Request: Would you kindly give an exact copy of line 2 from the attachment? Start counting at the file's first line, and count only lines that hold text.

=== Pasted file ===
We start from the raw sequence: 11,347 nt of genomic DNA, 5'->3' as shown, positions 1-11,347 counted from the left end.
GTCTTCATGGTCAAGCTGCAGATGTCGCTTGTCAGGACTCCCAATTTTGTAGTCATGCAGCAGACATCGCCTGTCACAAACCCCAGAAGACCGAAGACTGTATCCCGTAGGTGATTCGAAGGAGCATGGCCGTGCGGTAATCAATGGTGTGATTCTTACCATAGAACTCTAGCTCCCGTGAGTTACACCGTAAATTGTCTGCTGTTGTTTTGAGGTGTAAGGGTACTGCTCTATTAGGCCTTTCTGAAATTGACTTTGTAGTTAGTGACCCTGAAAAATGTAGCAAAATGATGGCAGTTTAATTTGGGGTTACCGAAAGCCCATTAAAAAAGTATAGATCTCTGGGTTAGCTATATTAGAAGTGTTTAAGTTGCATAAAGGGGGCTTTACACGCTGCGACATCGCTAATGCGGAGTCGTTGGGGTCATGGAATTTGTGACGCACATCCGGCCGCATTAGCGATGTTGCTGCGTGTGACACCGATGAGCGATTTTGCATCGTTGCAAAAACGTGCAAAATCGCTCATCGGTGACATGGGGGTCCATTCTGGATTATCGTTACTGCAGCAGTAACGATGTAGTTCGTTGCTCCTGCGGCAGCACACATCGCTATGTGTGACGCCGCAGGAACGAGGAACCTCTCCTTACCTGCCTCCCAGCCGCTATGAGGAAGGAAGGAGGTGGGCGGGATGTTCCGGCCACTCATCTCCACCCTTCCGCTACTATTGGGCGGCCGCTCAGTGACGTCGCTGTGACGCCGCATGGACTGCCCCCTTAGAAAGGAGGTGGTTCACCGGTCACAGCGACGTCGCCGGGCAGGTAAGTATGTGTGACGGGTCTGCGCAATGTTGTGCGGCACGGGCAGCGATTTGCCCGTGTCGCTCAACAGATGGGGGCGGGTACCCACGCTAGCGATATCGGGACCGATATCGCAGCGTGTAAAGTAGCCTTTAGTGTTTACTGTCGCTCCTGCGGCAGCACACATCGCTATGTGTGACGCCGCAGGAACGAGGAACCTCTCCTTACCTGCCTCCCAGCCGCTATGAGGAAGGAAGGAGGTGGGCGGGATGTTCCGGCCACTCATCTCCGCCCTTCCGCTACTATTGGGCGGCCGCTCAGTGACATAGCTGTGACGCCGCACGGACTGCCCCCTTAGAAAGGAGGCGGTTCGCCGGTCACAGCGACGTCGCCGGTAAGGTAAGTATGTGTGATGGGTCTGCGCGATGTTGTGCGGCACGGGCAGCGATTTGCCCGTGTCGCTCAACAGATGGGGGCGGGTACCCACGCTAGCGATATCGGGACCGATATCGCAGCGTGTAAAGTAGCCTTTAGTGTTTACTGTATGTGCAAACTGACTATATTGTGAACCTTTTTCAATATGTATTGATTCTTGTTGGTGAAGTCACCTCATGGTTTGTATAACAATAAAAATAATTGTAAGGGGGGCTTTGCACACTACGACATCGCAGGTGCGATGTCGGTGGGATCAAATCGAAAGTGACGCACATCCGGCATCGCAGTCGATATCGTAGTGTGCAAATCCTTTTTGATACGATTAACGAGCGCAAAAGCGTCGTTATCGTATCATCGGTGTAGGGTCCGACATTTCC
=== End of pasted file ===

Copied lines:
GTCTTCATGGTCAAGCTGCAGATGTCGCTTGTCAGGACTCCCAATTTTGTAGTCATGCAGCAGACATCGCCTGTCACAAACCCCAGAAGACCGAAGACTGTATCCCGTAGGTGATTCGAAGGAGCATGGCCGTGCGGTAATCAATGGTGTGATTCTTACCATAGAACTCTAGCTCCCGTGAGTTACACCGTAAATTGTCTGCTGTTGTTTTGAGGTGTAAGGGTACTGCTCTATTAGGCCTTTCTGAAATTGACTTTGTAGTTAGTGACCCTGAAAAATGTAGCAAAATGATGGCAGTTTAATTTGGGGTTACCGAAAGCCCATTAAAAAAGTATAGATCTCTGGGTTAGCTATATTAGAAGTGTTTAAGTTGCATAAAGGGGGCTTTACACGCTGCGACATCGCTAATGCGGAGTCGTTGGGGTCATGGAATTTGTGACGCACATCCGGCCGCATTAGCGATGTTGCTGCGTGTGACACCGATGAGCGATTTTGCATCGTTGCAAAAACGTGCAAAATCGCTCATCGGTGACATGGGGGTCCATTCTGGATTATCGTTACTGCAGCAGTAACGATGTAGTTCGTTGCTCCTGCGGCAGCACACATCGCTATGTGTGACGCCGCAGGAACGAGGAACCTCTCCTTACCTGCCTCCCAGCCGCTATGAGGAAGGAAGGAGGTGGGCGGGATGTTCCGGCCACTCATCTCCACCCTTCCGCTACTATTGGGCGGCCGCTCAGTGACGTCGCTGTGACGCCGCATGGACTGCCCCCTTAGAAAGGAGGTGGTTCACCGGTCACAGCGACGTCGCCGGGCAGGTAAGTATGTGTGACGGGTCTGCGCAATGTTGTGCGGCACGGGCAGCGATTTGCCCGTGTCGCTCAACAGATGGGGGCGGGTACCCACGCTAGCGATATCGGGACCGATATCGCAGCGTGTAAAGTAGCCTTTAGTGTTTACTGTCGCTCCTGCGGCAGCACACATCGCTATGTGTGACGCCGCAGGAACGAGGAACCTCTCCTTACCTGCCTCCCAGCCGCTATGAGGAAGGAAGGAGGTGGGCGGGATGTTCCGGCCACTCATCTCCGCCCTTCCGCTACTATTGGGCGGCCGCTCAGTGACATAGCTGTGACGCCGCACGGACTGCCCCCTTAGAAAGGAGGCGGTTCGCCGGTCACAGCGACGTCGCCGGTAAGGTAAGTATGTGTGATGGGTCTGCGCGATGTTGTGCGGCACGGGCAGCGATTTGCCCGTGTCGCTCAACAGATGGGGGCGGGTACCCACGCTAGCGATATCGGGACCGATATCGCAGCGTGTAAAGTAGCCTTTAGTGTTTACTGTATGTGCAAACTGACTATATTGTGAACCTTTTTCAATATGTATTGATTCTTGTTGGTGAAGTCACCTCATGGTTTGTATAACAATAAAAATAATTGTAAGGGGGGCTTTGCACACTACGACATCGCAGGTGCGATGTCGGTGGGATCAAATCGAAAGTGACGCACATCCGGCATCGCAGTCGATATCGTAGTGTGCAAATCCTTTTTGATACGATTAACGAGCGCAAAAGCGTCGTTATCGTATCATCGGTGTAGGGTCCGACATTTCC